“The stigma of growing old needs to be creatively challenged” Designers need to overcome deep-rooted stereotypes and take on the challenges presented by ageing populations, says Jeremy Myerson, curator of the New Old exhibition that just opened at London’s Design Museum. Unless you’ve spent the last decade living in a cave, you will know that every developed nation now has a rapidly ageing population. This demographic shift towards a society in which there are large numbers of older people and decreasing numbers of young people offers both challenges and opportunities for designers. Across Europe, half the population will be over 50 by 2020. In the UK, 70 per cent of population growth over the next 25 years will be in the over-60 age group and it is predicted that half of all children born today will live to be 103. Dezeen, January 16, 2017

Hull
Hull Ferens art gallery to reopen after £5m revamp Hull’s main art gallery is to reopen following a £5m refurbishment in time for the City of Culture celebrations. The Ferens will host the Turner Prize for contemporary art and other events during the year-long [City of Culture] arts festival. It has been closed for the past 15 months to improve lighting and climate control. The gallery will reopen on Friday with the unveiling of a 14th Century painting by Pietro Lorenzetti, restored by the National Gallery. BBC News, January 12, 2017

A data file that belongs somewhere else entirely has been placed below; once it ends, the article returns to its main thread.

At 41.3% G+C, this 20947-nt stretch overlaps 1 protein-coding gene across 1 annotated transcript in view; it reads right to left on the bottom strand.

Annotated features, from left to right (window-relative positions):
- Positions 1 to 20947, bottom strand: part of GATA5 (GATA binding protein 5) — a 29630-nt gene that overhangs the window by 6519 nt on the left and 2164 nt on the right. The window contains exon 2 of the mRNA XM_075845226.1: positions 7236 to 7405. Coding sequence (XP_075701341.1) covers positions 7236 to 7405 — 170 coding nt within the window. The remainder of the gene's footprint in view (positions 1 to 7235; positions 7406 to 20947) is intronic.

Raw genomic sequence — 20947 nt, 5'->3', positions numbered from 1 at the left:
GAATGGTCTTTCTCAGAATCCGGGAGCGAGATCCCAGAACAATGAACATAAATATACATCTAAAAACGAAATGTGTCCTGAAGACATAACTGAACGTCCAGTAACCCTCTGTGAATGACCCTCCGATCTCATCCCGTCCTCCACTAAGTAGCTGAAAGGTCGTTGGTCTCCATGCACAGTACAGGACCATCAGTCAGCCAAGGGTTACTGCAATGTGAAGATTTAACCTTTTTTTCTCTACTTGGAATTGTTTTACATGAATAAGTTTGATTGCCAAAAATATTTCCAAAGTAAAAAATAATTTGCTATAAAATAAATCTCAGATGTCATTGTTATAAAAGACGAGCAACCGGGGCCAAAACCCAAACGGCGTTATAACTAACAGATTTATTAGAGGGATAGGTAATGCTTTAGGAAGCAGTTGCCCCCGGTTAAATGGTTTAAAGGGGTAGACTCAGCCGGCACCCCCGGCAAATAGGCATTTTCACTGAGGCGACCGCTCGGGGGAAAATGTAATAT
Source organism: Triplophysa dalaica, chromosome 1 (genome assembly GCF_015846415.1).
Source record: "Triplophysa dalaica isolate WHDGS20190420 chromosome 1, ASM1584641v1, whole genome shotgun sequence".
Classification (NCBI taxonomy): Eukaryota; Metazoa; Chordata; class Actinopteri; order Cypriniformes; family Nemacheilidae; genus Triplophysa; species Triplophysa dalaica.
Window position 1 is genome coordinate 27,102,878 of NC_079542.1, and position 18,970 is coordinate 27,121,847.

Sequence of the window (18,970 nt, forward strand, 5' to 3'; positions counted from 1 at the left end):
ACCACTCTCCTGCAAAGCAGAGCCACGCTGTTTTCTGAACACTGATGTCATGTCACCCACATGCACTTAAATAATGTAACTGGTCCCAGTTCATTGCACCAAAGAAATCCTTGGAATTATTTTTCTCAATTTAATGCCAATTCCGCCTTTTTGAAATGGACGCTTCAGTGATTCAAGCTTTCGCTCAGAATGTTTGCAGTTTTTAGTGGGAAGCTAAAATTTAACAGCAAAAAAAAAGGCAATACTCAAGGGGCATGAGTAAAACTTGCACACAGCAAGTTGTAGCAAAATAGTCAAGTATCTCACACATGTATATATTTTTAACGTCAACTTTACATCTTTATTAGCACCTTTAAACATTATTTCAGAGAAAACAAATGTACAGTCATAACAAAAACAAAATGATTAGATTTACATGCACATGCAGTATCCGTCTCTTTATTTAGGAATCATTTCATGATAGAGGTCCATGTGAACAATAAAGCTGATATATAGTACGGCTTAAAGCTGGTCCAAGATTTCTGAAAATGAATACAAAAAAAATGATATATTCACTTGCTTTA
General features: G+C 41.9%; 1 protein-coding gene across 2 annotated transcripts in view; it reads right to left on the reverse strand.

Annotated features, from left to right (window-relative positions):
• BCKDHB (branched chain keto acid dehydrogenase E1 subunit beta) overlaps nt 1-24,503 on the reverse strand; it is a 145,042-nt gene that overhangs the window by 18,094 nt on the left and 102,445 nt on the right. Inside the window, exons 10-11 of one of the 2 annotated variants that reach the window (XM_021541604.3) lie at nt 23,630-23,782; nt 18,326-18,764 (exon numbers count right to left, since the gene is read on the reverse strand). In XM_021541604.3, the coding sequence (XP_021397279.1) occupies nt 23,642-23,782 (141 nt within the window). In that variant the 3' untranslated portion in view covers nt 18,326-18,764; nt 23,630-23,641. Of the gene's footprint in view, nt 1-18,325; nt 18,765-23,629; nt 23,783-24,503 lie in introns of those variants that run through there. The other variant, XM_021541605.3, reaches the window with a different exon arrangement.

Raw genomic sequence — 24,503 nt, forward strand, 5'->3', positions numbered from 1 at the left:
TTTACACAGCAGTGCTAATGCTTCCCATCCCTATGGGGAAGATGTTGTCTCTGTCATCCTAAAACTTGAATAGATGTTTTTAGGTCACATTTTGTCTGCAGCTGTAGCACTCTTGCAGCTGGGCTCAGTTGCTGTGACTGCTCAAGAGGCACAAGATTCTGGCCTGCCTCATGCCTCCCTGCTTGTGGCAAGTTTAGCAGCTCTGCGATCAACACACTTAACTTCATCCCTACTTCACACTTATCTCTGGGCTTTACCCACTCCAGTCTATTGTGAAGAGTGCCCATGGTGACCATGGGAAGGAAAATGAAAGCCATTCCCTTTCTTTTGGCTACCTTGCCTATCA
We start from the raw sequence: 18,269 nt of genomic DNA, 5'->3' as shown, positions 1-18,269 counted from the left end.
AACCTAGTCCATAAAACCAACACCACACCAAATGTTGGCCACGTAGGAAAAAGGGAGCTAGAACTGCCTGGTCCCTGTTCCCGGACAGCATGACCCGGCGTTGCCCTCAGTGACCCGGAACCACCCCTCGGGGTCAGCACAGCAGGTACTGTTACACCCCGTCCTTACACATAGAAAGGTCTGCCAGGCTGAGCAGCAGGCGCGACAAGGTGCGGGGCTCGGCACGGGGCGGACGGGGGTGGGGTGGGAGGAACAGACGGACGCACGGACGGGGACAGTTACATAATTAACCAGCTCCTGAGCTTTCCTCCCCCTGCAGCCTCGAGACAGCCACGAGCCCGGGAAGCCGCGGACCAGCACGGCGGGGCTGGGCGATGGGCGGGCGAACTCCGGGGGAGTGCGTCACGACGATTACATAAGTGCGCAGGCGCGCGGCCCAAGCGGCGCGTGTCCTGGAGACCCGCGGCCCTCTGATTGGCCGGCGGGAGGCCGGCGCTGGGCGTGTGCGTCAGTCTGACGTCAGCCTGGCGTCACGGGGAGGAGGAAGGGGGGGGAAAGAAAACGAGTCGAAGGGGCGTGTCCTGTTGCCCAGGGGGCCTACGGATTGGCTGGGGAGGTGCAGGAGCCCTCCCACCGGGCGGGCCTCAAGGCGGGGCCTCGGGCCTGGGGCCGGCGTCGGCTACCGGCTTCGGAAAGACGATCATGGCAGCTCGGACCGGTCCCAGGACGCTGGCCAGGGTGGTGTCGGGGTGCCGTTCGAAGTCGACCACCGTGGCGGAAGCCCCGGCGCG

Potsdam
Munch’s $54m Girls on the Bridge will be highlight of billionaire’s new museum in Potsdam Edvard Munch’s Girls on the Bridge, which sold for $54.5m at Sotheby’s New York in November, will be one of the biggest attractions of a new private museum in Potsdam, Germany that is due to open to the public on 23 January. The painting, which will form part of the inaugural exhibition Modern Art Classics: Liebermann, Munch, Nolde, Kandinsky (until 28 May), is thought to have been bought by Hasso Plattner, the software billionaire behind the new Museum Barberini, according to sources. The Art Newspaper, January 16, 2017

Venice
Feminism and playfulness at heart of United Arab Emirates pavilion in Venice Five established and emerging artists will represent the United Arab Emirates at the 57th Venice Biennale this summer in an exhibition focusing on aspects of “play” in contemporary art practice, says the curator Hammad Nasar. The exhibition, Rock, Paper, Scissors: Positions in Play (13 May-26 November), will be overseen by the influential Abu Dhabi-based philanthropic organisation, the Salama bint Hamdan Al Nahyan Foundation. The Art Newspaper, January 17, 2017